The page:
Also within the exhibition were a number of Hokusai’s Manga, which were full of tiny monochrome images of anything and everything, from self-defence techniques to deep sea fish to dance choreographies. And there was a small selection of his eerie images of traditional ghosts and demons.
On Thursday evening it was Melbourne’s annual ‘Art Nite’, when a number of the little independent galleries in the city centre open late. The event seems to get smaller each year. The first few galleries I sought out, whilst clearly operational, were shut, and when I did find a busy one, it turned out it wasn’t part of the event, I’d just stumbled on the opening night party!
There was a lot of bad art on show, but there were some fun things, including a colourful shopfront of Mexican outsider art (pictured) and a few atmospheric landscapes – I enjoyed a series of highly bleached-out photo-real canvases of Australian coastal vistas, and some interesting photo-collages of New Zealand glaciers.
In one of the poky rooms inside the prettily dilapidated 1930s Nicholas Building, an artist had set up an old-school sound installation, utilizing piles of antiquated electronic equipment. It beeped and buzzed and whispered and felt right for the space, which overlooks Flinders St station (see picture).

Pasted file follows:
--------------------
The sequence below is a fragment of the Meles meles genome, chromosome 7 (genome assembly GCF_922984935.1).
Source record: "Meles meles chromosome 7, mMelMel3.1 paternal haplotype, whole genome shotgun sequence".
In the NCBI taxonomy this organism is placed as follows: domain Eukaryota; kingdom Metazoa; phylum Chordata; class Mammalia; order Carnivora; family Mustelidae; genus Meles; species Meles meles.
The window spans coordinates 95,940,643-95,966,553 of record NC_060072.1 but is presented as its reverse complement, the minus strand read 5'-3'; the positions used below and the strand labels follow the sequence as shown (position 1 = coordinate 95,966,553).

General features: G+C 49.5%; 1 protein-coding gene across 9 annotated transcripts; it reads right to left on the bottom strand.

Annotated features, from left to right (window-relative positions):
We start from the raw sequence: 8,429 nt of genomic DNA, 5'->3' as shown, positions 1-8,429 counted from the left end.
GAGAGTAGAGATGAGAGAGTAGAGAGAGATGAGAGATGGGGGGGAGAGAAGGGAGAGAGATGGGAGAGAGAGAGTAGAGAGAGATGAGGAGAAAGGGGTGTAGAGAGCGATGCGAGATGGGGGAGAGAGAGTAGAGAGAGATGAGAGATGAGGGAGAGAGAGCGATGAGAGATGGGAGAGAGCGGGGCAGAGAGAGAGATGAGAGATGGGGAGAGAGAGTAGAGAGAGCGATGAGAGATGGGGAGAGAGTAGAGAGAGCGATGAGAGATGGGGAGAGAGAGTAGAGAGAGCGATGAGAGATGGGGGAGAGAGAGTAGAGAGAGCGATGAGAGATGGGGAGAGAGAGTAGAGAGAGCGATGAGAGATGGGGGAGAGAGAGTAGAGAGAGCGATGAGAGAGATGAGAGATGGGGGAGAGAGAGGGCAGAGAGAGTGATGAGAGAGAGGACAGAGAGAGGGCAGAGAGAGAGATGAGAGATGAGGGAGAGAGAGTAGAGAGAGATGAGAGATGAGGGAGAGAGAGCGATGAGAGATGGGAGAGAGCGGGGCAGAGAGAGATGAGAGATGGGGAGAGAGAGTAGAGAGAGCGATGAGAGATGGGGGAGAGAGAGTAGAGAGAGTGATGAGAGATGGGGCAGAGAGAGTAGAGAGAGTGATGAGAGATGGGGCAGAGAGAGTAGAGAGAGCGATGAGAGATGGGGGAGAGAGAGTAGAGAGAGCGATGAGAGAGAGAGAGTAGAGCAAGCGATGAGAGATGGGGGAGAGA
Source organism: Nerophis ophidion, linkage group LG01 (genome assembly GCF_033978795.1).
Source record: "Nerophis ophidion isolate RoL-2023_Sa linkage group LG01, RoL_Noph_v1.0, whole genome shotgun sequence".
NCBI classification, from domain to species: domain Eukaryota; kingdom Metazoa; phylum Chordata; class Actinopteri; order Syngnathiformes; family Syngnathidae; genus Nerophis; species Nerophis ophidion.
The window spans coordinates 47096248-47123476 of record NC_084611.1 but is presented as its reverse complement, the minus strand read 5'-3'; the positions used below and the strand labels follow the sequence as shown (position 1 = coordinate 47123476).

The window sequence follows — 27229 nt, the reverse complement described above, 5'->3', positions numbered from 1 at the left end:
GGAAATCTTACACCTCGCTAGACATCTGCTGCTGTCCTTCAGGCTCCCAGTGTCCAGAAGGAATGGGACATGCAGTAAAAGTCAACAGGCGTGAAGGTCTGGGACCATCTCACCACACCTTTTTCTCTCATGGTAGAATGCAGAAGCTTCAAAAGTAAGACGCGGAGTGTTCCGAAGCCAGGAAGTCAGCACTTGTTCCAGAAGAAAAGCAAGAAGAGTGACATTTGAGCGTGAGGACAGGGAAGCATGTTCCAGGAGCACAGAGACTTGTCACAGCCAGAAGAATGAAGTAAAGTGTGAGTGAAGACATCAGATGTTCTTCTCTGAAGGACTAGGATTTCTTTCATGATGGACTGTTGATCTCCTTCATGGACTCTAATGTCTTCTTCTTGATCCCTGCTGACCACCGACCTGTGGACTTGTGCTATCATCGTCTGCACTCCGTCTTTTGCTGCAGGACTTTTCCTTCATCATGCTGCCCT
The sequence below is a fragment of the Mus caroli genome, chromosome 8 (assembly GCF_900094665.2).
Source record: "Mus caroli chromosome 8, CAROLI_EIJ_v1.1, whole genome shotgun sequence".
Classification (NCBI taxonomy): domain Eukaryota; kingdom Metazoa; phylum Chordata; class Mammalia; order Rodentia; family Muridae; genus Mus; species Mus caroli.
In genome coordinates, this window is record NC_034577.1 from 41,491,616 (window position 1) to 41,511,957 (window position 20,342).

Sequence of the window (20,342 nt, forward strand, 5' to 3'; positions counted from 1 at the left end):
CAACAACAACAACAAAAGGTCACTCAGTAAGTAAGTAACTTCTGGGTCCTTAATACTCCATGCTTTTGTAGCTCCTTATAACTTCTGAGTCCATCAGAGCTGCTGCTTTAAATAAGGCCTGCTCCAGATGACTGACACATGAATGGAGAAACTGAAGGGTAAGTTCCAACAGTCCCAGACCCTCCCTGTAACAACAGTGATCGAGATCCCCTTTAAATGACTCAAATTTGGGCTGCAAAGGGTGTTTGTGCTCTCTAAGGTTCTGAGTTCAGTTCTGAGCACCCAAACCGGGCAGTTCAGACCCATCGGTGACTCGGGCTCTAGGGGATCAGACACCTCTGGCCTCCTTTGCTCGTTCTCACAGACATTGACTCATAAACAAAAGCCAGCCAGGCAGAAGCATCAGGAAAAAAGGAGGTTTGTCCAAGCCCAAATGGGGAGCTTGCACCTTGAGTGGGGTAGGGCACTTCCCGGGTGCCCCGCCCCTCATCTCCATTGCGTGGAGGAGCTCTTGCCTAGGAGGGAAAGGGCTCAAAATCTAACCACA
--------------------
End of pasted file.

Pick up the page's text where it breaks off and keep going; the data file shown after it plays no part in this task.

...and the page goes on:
On Saturday it was incredibly windy – too windy to go running or risk flying debris in the park – but it was also sunny and bright and very mild. Happily Maisie had been invited to an indoor trampolining birthday party in Tooronga so she got the chance to burn some energy off.
I couldn’t bear to hang around in the play-centre for long so braced myself against the wind and made it across a motorway overpass to a surprisingly lovely narrow stretch of native landscaping following the path of Gardiner’s Creek.
Down by the creek it was relatively sheltered, and the rushing wind in the tall eucalypts disguised the noise of the nearby traffic, and set up haunting harmonies in the great electricity pylons.
The warmth had brought out the sweet scent of the wild honeysuckle, and the zing of the yellow wattle flowers, swaying wildly against an azure blue sky was stunning.